As the new boy on the block, Martin Feldstein, chairman of the Council of Economic Advisers, is fully aware that his influence in the shaping of policy will depend on the relationship he strikes up with President Reagan -- whom he really didn't know before his appointment.

Feldstein, a Harvard-trained conservative economist highly regarded by his peers, liberals as well as others, is serving in his first government job. He prizes his blue-chip reputation, and intends to take it back to academia intact. That seems to be understood by presidential assistant Ed Meese, who approached him on the CEA job, and by everyone else in the White House.

At his confirmation hearing Sept. 22, Feldstein didn't hesitate to say that some "extremists" among both supply-siders and monetarists had predicted at the start of the Reagan administration that inflation could be reduced without raising unemployment, and "have been decisively proven wrong." This testimony was not only a tribute to him, but to the White House, which cleared it in advance.

Nonetheless, Feldstein feels that it was absolutely critical to get inflation and inflationary psychology under control, and that this has been done by the administration and the Fed faster than anyone -- himself included -- had expected.

But now, Feldstein thinks that the economy is ready to move forward. In his view, the economy is "in transition" from its depressed status of high unemployment and low capacity utilization, to one in which a recovery should be beginning.

The nation needs to follow policies that will lead to a "steady, sound recovery, but that don't run the risk of being inflationary," Feldstein said in an interview in his high-ceilinged office across the street from the White House. It's the same one where CEA chairmen ranging from liberals Walter Heller, Arthur M. Okun and Leon Keyserling to conservatives Herbert Stein, Raymond Saulnier and Arthur F. Burns have held forth.

Feldstein doesn't exhibit the pessimism prevalent in many business circles. He's convinced that the economy will recover because the necessary stimulative force has already been set in place by last year's personal and business tax reduction.

In addition, he judges that the Fed is now following a policy under which the money supply is growing modestly faster than the price level -- and he expects that to continue next year. So he sees enough fiscal and monetary thrust to move the nation out of its slump, yet not so much as to re-ignite inflation. What would scare him would be an effort to pump everything up, in a worldwide return to Keynesian expansionism -- the medicine recommended by economist Lester Thurow.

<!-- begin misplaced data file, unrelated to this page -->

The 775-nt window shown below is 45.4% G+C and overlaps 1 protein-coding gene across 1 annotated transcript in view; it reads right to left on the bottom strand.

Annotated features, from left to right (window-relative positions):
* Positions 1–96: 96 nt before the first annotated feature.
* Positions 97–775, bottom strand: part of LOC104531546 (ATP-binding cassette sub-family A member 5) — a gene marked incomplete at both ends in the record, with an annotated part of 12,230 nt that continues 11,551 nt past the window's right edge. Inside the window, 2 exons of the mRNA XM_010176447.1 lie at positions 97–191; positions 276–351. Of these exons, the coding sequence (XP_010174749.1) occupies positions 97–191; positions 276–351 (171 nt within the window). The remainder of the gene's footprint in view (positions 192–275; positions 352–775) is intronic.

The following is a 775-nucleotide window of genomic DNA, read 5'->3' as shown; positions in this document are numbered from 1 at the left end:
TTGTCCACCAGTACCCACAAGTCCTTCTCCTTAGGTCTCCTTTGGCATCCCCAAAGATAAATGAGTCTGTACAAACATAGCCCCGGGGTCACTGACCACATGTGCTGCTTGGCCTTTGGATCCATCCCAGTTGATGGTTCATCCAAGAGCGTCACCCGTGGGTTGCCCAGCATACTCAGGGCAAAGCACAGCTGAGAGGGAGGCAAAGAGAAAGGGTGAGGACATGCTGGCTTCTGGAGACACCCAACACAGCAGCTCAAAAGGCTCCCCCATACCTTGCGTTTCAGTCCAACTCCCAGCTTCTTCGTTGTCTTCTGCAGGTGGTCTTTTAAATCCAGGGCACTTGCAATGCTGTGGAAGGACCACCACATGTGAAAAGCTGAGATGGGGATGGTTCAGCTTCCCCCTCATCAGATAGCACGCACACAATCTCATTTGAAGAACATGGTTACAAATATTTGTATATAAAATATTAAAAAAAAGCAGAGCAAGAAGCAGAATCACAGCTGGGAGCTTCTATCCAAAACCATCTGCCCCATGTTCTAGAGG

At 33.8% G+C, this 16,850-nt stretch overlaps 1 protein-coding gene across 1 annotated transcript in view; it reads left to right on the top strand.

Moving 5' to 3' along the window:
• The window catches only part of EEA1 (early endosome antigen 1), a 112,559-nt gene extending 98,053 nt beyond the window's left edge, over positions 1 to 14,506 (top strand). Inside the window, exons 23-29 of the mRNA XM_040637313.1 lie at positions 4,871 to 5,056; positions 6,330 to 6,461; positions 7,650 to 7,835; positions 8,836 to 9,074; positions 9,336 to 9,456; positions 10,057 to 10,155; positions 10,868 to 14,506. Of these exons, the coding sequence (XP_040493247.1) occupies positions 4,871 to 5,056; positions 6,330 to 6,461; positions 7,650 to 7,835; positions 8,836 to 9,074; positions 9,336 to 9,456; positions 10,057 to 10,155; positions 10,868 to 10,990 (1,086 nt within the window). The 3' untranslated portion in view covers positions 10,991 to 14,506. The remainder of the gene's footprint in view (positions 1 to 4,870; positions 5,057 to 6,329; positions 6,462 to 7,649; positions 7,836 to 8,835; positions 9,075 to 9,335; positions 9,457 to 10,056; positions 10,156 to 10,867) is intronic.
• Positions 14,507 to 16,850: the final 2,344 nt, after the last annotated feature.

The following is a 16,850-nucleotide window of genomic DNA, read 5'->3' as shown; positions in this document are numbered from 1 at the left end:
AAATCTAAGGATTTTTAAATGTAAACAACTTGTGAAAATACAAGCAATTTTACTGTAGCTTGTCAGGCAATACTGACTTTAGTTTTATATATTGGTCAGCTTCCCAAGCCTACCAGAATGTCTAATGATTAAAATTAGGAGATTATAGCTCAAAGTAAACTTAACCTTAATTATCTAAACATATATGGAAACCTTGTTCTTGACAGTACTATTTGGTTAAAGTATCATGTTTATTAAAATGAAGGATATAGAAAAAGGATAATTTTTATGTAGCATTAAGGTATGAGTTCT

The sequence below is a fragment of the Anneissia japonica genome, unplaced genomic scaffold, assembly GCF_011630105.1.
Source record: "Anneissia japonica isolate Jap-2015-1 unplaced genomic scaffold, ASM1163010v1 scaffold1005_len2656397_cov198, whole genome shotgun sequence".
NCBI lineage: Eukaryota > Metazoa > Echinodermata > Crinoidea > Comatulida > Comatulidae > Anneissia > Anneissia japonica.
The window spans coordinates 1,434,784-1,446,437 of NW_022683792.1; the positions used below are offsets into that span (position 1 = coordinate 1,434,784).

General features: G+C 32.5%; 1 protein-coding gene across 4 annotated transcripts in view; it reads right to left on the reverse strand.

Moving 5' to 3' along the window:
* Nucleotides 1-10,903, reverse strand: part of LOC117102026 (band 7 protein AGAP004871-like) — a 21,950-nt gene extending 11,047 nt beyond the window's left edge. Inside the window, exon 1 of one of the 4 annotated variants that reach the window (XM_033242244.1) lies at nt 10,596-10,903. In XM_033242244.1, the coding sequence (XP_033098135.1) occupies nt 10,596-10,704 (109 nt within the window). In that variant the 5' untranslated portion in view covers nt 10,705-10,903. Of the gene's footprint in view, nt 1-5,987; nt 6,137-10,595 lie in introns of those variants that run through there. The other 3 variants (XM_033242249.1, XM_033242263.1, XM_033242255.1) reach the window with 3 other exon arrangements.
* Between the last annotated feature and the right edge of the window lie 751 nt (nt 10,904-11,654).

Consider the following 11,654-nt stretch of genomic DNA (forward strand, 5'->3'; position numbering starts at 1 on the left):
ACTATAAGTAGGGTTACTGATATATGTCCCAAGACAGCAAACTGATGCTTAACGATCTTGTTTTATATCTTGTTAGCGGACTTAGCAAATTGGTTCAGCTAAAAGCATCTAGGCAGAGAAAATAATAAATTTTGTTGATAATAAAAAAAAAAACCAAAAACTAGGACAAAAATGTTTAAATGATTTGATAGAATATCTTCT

To those who find it difficult to see where economic recovery is going to come from, Feldstein cites "a little bit of everything." He places a lot of hope in lower interest rates (including the first signs that mortgage rates are beginning to edge down).

He is known to feel that the recession has masked the beneficial effects of the tax changes made last year. He believes these will stimulate capital formation by encouraging individuals to save (through devices such as IRA accounts) and by providing new business investment incentives.

"This was a positive, good policy," designed to encourage higher rates of investment in plant and equipment, Feldstein said. He pointed out in his testimony that for the past 15 or 20 years, real net private investment in plant and equipment had been "pathetically low" -- no more than 3 percent of the gross national product.

In seeking out Feldstein and the kind of staff he could attract, the administration clearly has decided to enhance the status of the CEA, which fell to a low point in the past year, even if it has to make a bow in the direction of the more traditional right-of-center Republican establishment, and away from far-out supply-side or monetarist ideology.

Although liberals respect Feldstein's brains and integrity, they worry about his general philosophy. They have special concern about his long-standing argument that the Social Security system has detracted from the ability of the economy to generate private savings. Whether Feldstein will be able to push this pet theory remains to be seen.

At the moment, he is going to great lengths to listen politely to everybody. This past week, he took the unprecedented step of soliciting a meeting at the Fed with the five Federal Reserve Bank presidents, who, along with the seven-member Federal Reserve Board constitute the policy-making Federal Open Market Committee.

These five Fed presidents, he concluded, have a regional appraisal of economic conditions, free of industry bias, that would be invaluable to the CEA. He has held similar meetings with academic economists, financial market analysts, and a group of industrial chief executive officers.

Intuitively, Feldstein knows "the danger of being inside the compound here," relying only on official sources of information. Will he have the president's ear, and exert a real measure of influence? Check this space again in about six months.